The royal wedding

Friday, April 29; viewed online on The Royal Channel on YouTube.

Even as a little girl, I never imagined myself as a princess. My mother neither pushed nor discouraged fairy tale daydreams, but whatever effect Disney had on me was easily undone by my own contrary, suspicious nature and my early and abiding interest in historical drama and classical mythology, neither of which makes being a princess look like a dependable route to happily-ever-afters. My favorite Halloween costume was a pioneer girl dress that Mom made me during my Laura Ingalls Wilder phase. I remember laughing at a classmate who thought it was better to be a princess than a ruling queen, and I had nothing but contempt (an attitude I now consider rather unfair) for poor Sara Crewe of A Little Princess.

This is all to say that, if anything, I feel a bit sorry for Kate Middleton, with whom I wouldn’t trade places for anything in the world. I certainly had no inclination to wake up at 4 a.m. to watch her irrevocably consign herself to a life in a well-appointed glass prison as national symbol and tabloid fodder.

I do, however, have a nostalgic fondness for traditional, high church weddings. Back when I was an organist, I played for dozens of ceremonies and eventually planned my own, pillaging from the hymnals and liturgies of several denominations, and those experiences gave me both a love of religious music (ironic given my distrust of religion) and an appreciation for the subtleties with which one makes a formal service one’s own. Given that, I suppose it was inevitable that I’d eventually be sucked in to watching the royal wedding online, princess aversion notwithstanding. I might not be one to swoon over fairy tale weddings, but I’ll happily coo over a boys’ choir singing hymn descants. We all have our weaknesses.

The Anglican Book of Common Prayer—used, of course, as befits the wedding of the future Supreme Governor of the Church of England—has moments of true poetry, even if it is uncomfortably fixated on the idea of marriage as being principally a childbearing endeavor. (I took the BCP’s blessing of the marriage for my own wedding but cut the optional paragraph on baby-making.) The “Dearly beloved” invocation is genuinely beautiful, particularly when intoned with such an appealing English accent. William and Kate used the traditional vows but supposedly wrote their own prayer for their union, and to my (perhaps ungenerous) surprise, it was quite nice, marked by brevity, humility, and a commitment to service.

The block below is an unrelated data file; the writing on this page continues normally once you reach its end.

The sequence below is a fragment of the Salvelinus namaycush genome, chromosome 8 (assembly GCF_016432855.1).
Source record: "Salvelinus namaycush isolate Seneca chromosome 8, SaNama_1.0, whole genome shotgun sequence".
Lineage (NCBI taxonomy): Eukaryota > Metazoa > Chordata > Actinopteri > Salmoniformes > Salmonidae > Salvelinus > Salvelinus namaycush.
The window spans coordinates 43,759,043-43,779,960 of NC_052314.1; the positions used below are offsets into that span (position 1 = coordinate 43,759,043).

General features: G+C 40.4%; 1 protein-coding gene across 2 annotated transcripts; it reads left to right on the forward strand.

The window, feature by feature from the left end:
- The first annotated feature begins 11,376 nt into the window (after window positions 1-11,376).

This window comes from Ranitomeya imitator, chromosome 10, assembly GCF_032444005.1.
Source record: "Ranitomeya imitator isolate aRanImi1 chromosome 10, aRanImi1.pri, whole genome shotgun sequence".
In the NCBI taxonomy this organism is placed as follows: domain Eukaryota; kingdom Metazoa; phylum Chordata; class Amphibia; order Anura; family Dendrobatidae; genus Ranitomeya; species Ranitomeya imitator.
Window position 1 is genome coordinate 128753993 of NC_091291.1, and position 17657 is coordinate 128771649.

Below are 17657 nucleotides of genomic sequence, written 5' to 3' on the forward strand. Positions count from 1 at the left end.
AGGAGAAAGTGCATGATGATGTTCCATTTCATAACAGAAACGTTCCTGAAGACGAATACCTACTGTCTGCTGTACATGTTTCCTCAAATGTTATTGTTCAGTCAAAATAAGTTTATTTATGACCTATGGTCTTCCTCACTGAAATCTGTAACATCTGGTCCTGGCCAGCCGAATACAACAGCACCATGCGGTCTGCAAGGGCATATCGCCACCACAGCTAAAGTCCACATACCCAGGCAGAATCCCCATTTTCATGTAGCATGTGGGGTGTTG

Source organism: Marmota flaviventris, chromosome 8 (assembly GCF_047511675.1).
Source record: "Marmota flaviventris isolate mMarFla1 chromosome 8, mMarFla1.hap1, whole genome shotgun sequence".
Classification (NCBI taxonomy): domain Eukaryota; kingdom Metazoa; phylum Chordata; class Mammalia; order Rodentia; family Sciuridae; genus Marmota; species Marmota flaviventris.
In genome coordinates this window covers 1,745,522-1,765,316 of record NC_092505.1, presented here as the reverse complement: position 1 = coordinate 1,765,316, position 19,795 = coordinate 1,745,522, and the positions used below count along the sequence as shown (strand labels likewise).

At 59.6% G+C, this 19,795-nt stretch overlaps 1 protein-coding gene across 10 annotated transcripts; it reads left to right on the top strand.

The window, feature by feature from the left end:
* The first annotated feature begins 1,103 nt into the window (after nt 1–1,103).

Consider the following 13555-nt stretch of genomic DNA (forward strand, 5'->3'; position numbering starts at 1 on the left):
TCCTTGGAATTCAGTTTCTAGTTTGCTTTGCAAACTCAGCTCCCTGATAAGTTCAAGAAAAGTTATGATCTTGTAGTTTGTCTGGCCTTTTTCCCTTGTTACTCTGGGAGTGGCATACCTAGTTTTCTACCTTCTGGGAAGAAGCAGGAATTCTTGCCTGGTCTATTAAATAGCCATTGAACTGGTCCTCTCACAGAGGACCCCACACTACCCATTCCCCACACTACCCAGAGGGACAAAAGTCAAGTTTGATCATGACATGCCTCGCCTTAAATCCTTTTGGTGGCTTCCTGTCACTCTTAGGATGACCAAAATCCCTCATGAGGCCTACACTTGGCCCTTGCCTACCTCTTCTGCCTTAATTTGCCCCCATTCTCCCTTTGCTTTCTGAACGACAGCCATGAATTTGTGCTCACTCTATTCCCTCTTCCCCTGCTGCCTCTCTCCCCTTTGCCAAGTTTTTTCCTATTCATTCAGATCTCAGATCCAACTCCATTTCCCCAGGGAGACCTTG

As for the music, William and Kate clearly were hampered somewhat by England’s lackluster musical heritage (oh, the perils of nationalism!). England must have used up all its cultural mojo on literature and theater because not one composer rises above the second tier, if that. I mean, nowhere but at a wedding of British royalty would one ever hear so much music by C.H.H. Parry—pleasant enough but bombastic, especially his setting of William Blake’s naïvely jingoistic poem “Jerusalem.”

One musical tradition England does have going for it, though, is the Anglican boys’ choir, with its distinctive, pure sound. The Choir of Westminster Abbey and the Chapel Royal Choir (both boys and men) combined to sing at William and Kate’s wedding, with the trebles soaring on descants in the final verses of the hymns, making even the congregational singing sound special. The choirs also performed a newly commissioned piece by the ubiquitous John Rutter. Rutter’s works can be facile (his requiem lacks gravity even if one doesn’t do it the disservice of comparing it to other composers’ immortal settings), but his music is invariably tuneful and sweet, making the singers sound winsome and unaffected. The new anthem, “This is the day which the Lord hath made,” is classic Rutter, all but indistinguishable from most of his other anthems but very pretty—a wedding gift I would have been happy to receive, particularly as sung by the combined choirs.

The other new(-ish) anthem, by Welsh composer Paul Mealors, was a setting of “Ubi caritas.” The antiphon is traditionally used for Maundy Thursday, but the text (“Where there is charity and love, God is there”) suits many other occasions as well. In fact, at my wedding, I processed down the aisle to Maurice Duruflé’s setting of the antiphon for a cappella choir, so, yes, I practically melted when I recognized the Latin words today. The settings are quite different: Duruflé builds on the traditional Gregorian chant, and Mealors uses blurry tonal clusters reminiscent of Morten Lauridsen and Eric Whitacre. I have to say I prefer the comparatively stark elegance of Duruflé, but Mealors’s work is shimmering and lovely in its own right, and the choirs’ performance of it was exquisite.

The music, I concede, is a perk of marrying a prince—well, that and getting to wear a gorgeous Alexander McQueen dress, designed by Sarah Burton and impeccably tailored to make you look like Grace Kelly and not your late lamented mother-in-law with her overlong shadow. That dress was incredible, too. So, okay, I still think the life of a princess must be soul-killingly stifling, but I’ll readily admit: the aesthetics are amazing.